Design Review Ponders Ways to Clarify Process

The city Design Review Committee may have another tool to help its work with local residents applying to make aesthetic and structural changes to their homes in San Marino.
One idea that emerged from the committee’s joint meeting with the City Council last week was to not only track the dates when applications are continued or denied, but also the reasons why the committee was uncomfortable moving forward with plans. The committee members said this could help them determine when applicants are taking the process seriously enough to work with them to get the project done.
“Not just tracking when, but the why,” DRC member Judy Johnson-Brody said. “I think what I would really like to understand through an analysis post is, are they being denied for the right reasons and where is that happening in the process. I think the why is as important as the when.”
The DRC is tasked with evaluating projects on residential and commercial properties in town to ensure their aesthetics are in keeping with their neighborhoods, they are using appropriate material and are respectful of their neighbors in terms of scale and privacy.
Committee members agreed that continuations or denials mostly boiled down to two categories: projects with one or two details wrong or missing from the presentation, and projects that flagrantly violate design guidelines and codes.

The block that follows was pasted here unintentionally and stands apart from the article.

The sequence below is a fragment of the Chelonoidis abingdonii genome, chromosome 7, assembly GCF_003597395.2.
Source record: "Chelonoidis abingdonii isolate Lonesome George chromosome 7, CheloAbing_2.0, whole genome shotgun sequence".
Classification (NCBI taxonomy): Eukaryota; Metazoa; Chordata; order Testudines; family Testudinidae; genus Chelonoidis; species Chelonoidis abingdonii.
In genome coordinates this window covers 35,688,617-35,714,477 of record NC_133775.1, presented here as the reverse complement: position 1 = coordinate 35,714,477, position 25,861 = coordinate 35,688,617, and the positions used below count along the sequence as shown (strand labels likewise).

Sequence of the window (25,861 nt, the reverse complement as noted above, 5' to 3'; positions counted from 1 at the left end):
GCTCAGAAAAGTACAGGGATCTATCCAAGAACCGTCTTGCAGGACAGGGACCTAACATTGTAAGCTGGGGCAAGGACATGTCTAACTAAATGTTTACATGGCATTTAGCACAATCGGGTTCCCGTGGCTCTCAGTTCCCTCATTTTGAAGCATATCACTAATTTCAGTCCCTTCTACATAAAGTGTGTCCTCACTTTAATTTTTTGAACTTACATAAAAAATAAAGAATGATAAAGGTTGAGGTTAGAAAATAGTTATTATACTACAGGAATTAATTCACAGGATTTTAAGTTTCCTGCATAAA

“They just don’t take it seriously or they don’t take staff seriously or they don’t take the process seriously,” said DRC member Joyce Gatsoulis. “Who knows? Are we looking at somebody who purposely did not come to the table with this info or are we looking at somebody who just didn’t know?”
Johnson-Brody said she felt as if the DRC was developing a reputation for being difficult to work with, if it hadn’t already had that reputation to begin with, and could have greater tolerance for applicants who make honest mistakes.
“Outright denying a project just because they’re missing a color [on the materials board] is, in my mind, flat-out ridiculous and expensive,” she said. “Anyone here who has built or modified a home in this knows time is money.”
DRC chair Howard Brody countered by recalling a moment years ago, before he was on the committee, when he overheard two architects at a meeting. One of them insinuated there was little risk to advancing a bold design concept, because the committee would merely continue the subject till its next meeting rather than flatly disapproving it.
“That reputation is, in my opinion, worse than having a reputation of just outright denying,” Brody said.
DRC member Kevin Cheng said he was confident the committee could make the right judgment calls on a case-by-case basis after evaluating the circumstances of what’s holding up a project.
“I think the committee is savvy enough to see whether the applicant has simply made a mistake or if they don’t have respect for the process,” he said. “What I don’t want to see is this becoming a punitive board. What we want to make sure we communicate to the community as a whole is that we’re here to help them and not to punish them.”
Other topics from the meeting included improving the process by which new DRC members learn the ins and outs of architecture and public meetings law and maintaining a list of interested candidates so that the city does not need to scramble to fill future vacancies.

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